Friday Morning Briefing: Noose tightens around Iranian shipping


Flags of inconvenience: Somewhere on its journey from the waters off Iran, around Africa’s southern tip and into the Mediterranean, the Grace 1 oil tanker lost the flag under which it sailed and ceased to be registered to Panama. Iran later claimed it as its own. The ship carrying 2 million barrels of Iranian crude was seized by British Royal Marines off Gibraltar, raising tensions in the Gulf where Iran detained a UK-flagged ship in retaliation. Secretary of State Mike Pompeo said he was willing to go to Iran for talks amid tensions between Tehran and Washington, but also called on Japan, Britain and other nations to join a maritime force to guard oil tankers sailing through the Strait of Hormuz.

Fire and fury: North Korean leader Kim Jong Un’s blistering criticism of South Korea as he oversaw his latest missile launch this week sparked new questions over the South’s role in mediating a nuclear deal between the North and the United States, analysts said.

A week before suspected triad gang members attacked protesters and commuters at a rural Hong Kong train station last Sunday, an official from China’s representative office urged local residents to drive away any activists. More than 1,000 protesters calling for democracy and some chanting “free Hong Kong” converged on the Chinese-ruled city’s airport as Singapore advised its travelers to avoid protest areas in the territory. Hong Kong airport authorities said operations wouldn’t be affected, but advised passengers to arrive early given the risk of disruption.

Ireland’s foreign minister, Simon Coveney, said new UK Prime Minister Boris Johnson's approach to Brexit talks was “very unhelpful” and would not lead to an agreement. Johnson told Britain’s parliament that he did not want to retain the so-called post-Brexit ‘backstop’ that would preserve an open border between Ireland and the British province of Northern Ireland in the event of longer-term trade talks collapsing.


The plight of this mother and son who had traveled some 1,500 miles (2,410 km) from their home country of Guatemala to the border city of Ciudad Juarez, only to be stopped mere feet from the United States, was captured by Reuters photographer Jose Luis Gonzalez. Ledy Perez fell to her haunches, a clenched hand covering her face as she wept, an arm clutching her small 6-year old son, who glared defiantly at the Mexican National Guard soldier blocking them from crossing into the United States.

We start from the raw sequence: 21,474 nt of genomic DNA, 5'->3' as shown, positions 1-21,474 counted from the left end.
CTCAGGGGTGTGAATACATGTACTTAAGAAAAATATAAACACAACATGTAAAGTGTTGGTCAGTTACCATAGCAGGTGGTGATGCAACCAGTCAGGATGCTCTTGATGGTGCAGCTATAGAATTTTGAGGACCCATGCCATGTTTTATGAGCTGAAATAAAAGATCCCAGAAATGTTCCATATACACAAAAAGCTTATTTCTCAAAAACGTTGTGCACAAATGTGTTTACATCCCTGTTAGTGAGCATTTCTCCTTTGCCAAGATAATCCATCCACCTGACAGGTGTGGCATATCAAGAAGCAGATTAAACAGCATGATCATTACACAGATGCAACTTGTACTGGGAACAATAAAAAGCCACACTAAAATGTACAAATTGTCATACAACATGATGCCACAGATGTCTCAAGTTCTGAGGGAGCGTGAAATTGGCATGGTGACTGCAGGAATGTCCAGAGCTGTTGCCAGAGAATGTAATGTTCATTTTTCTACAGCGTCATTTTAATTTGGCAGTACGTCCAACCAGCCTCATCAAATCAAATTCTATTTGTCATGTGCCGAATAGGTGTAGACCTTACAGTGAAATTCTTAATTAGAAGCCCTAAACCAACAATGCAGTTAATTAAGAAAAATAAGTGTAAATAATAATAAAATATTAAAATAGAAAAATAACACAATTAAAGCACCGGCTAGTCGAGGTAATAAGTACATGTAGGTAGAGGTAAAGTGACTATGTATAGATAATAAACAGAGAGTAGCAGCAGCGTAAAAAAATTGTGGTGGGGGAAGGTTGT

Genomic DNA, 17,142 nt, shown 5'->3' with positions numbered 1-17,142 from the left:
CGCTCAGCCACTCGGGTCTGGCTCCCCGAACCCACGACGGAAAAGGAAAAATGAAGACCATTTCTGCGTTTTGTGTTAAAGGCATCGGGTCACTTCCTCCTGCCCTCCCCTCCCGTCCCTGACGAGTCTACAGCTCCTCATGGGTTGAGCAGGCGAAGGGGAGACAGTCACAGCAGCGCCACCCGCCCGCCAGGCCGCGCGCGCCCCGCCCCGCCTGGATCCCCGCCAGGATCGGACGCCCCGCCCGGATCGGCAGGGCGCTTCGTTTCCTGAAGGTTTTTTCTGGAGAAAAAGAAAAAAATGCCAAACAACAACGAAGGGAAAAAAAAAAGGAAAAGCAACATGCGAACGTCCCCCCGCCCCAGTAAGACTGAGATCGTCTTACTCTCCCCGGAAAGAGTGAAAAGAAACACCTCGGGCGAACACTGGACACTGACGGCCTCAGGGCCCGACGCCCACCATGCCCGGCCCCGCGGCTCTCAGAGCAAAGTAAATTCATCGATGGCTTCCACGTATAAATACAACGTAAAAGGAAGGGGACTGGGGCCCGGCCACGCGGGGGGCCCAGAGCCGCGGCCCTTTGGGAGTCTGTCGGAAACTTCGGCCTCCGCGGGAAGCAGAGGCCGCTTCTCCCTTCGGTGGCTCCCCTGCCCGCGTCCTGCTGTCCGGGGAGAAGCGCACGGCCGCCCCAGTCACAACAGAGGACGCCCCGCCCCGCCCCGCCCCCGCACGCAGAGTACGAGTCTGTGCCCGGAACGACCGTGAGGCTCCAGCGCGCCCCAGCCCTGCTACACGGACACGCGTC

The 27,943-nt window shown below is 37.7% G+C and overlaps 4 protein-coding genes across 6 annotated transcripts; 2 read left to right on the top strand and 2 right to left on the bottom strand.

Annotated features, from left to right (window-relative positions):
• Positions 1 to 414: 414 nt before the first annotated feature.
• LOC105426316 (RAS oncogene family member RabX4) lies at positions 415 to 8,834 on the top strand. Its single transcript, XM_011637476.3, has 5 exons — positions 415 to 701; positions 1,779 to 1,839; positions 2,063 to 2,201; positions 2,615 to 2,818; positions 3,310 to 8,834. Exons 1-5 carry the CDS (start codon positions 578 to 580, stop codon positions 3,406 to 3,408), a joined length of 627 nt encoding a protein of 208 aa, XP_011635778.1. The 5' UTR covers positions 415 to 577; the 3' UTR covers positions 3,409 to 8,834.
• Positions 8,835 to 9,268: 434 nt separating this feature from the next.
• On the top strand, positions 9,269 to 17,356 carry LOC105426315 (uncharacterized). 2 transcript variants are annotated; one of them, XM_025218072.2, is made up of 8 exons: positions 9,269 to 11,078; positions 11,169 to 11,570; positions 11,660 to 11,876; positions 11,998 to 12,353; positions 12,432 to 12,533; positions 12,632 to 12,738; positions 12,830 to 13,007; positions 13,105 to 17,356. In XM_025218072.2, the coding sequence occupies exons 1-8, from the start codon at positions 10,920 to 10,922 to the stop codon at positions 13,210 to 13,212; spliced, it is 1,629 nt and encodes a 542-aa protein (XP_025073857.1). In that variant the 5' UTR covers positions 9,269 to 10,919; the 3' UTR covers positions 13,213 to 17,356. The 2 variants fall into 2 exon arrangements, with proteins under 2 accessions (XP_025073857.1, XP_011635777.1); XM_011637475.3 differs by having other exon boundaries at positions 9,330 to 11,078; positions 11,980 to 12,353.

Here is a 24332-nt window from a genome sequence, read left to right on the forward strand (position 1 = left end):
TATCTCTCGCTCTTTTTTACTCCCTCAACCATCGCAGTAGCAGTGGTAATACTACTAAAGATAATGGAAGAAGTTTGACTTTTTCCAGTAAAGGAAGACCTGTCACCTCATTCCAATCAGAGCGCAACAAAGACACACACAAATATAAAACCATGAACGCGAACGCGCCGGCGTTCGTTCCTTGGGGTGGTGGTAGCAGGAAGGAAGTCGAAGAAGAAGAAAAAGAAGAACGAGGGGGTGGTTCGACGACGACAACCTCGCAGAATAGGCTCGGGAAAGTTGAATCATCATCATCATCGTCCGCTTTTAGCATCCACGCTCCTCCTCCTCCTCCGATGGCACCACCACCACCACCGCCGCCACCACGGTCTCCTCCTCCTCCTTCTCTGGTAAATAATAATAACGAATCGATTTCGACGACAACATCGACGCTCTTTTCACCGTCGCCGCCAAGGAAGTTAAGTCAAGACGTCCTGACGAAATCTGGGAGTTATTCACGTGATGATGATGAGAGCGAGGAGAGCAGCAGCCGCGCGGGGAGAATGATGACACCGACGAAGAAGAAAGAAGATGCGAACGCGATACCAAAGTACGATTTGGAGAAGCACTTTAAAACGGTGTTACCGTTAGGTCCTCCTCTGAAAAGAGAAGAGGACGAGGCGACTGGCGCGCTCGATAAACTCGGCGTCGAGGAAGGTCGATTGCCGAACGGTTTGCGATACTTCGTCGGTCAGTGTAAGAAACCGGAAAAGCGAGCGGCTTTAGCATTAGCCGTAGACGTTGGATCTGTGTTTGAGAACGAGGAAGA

Carin, a 39-year-old subsistence farmer from Honduras, crossed the U.S.-Mexico border with her two sons late last year. They had fled after her political organizing led to threats of violence, she said, and intended to claim asylum. They were released on one condition: that they show up to immigration court when called. Carin said she made sure to check the mailbox regularly at the apartment in Colorado where they were living. In February, the first official letter arrived.It was not a court-hearing notice. It was a deportation order.


“Farming - for where I grew up - was a very unusual career choice,” said Layton Guenther, 32, who grew up in a New York City suburb and identifies as gender non-binary and uses they/them pronouns. But “everybody belongs on the land in their own way. None of us should feel alienated from it.” Guenther grows potatoes, squash, wheat and other crops at Quail Hill, the Amagansett, New York, farm they manage on land donated to the Peconic Land Trust, and is part of a growing cadre of gender-diverse college graduates in their 20s and 30s who are changing the face of organic farming.
Four major automakers said they have reached an agreement with California on fuel efficiency rules, bypassing a Trump administration effort to strip the state of the right to fight climate change by setting its own standards. California and other states had vowed to enforce stricter Obama-era emissions standards, after President Donald Trump proposed rolling back the federal rules. Automakers had worried that court battles between state and federal governments could create years of uncertainty for manufacturers.


Apple pays $1 billion for Intel unit in push for chip independence

Apple took a major step toward supplying its own smartphone chips by purchasing the majority of Intel’s modem business in a deal valued at $1 billion, the companies said.
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Alphabet's revenue rebounds; easing doubts on growth and boosting shares

Alphabet shares rose about 8% after the company reported quarterly results that eased investors’ concerns about growth challenges facing its Google advertising business.
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Huawei rolls out 5G phone and flags first Hongmeng device

Huawei released its first 5G phone in China and said it would soon launch smart TVs equipped with its own Hongmeng operating system.
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